Monoclonal antibodies are used therapeutically to treat cancer by targeting tumor cells with lethal toxins or radioactive molecules (radioimmunotherapy), as well as other types of cancer treatment. They can also be used to deliver drugs directly to tumors in the body (targeted drug delivery).
Some of the monoclonal antibodies for cancer treatment are called “biological response modifiers.”
In fact, these medications have become one of the top-selling classes of drugs in the entire world, with estimated $150 billion in annual sales in 2019.
#3 Monoclonal antibodies are made in laboratories using recombinant DNA technology.
A monoclonal antibody is a new type of laboratory-made protein that is similar to an antibody produced by the human immune system.
This means that genes from any cell line can be inserted into bacteria or mammalian cells and then grown in culture (in a lab). This process allows researchers to produce millions of identical antibodies and lasts for decades.
Monoclonal antibodies are often produced in bioreactors — large tanks filled with cultured cells that help maintain ideal growing conditions for the B-cells. Throughout their growth cycle, scientists can monitor how efficiently the B-cells are producing their desired protein by testing samples taken from the bioreactor.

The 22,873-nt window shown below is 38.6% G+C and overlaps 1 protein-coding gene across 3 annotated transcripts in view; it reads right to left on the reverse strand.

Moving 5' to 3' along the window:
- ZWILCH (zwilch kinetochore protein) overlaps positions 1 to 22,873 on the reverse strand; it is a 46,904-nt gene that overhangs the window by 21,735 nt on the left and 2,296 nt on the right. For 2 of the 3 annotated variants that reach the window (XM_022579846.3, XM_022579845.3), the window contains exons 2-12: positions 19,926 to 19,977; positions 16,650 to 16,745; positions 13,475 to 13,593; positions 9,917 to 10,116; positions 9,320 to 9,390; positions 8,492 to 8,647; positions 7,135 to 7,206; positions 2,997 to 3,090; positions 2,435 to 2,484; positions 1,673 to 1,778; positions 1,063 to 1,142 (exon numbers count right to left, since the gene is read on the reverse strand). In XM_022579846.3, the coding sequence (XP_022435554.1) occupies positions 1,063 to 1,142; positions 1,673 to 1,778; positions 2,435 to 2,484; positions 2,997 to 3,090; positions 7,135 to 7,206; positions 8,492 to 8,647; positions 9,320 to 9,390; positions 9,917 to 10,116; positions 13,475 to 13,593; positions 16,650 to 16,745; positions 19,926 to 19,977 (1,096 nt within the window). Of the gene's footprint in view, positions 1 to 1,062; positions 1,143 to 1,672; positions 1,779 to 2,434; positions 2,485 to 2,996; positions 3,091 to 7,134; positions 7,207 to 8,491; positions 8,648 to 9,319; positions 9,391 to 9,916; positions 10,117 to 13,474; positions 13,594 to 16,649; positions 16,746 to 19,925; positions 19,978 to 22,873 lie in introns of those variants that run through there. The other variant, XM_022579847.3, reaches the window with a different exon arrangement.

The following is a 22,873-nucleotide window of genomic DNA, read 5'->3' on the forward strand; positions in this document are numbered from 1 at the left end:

However, the immune system can also produce monoclonal antibodies in response to a disease.
Monoclonal antibodies are created in a laboratory. They are essentially identical because they are made from one type of immune cell–a B cell–and they only bind with one antigen (a substance that can trigger an immune response). Monoclonal antibodies can be further subdivided into two categories: humanized monoclonal antibodies and chimeric monoclonal antibodies. Humanized monoclonal antibodies contain human sequences with murine variable regions while chimeric are made up entirely of non-human sequences. Chimeric monoclonal antibodies are less common than their humanized counterparts.
Monoclonal antibodies bind to substances on the surface of diseased cells, proteins or antigens, allowing them to kill those diseased cells, slow down their growth or halt their function. For this reason, they can be used to treat many diseases. They can also be put into research labs to help track down and identify new disease markers.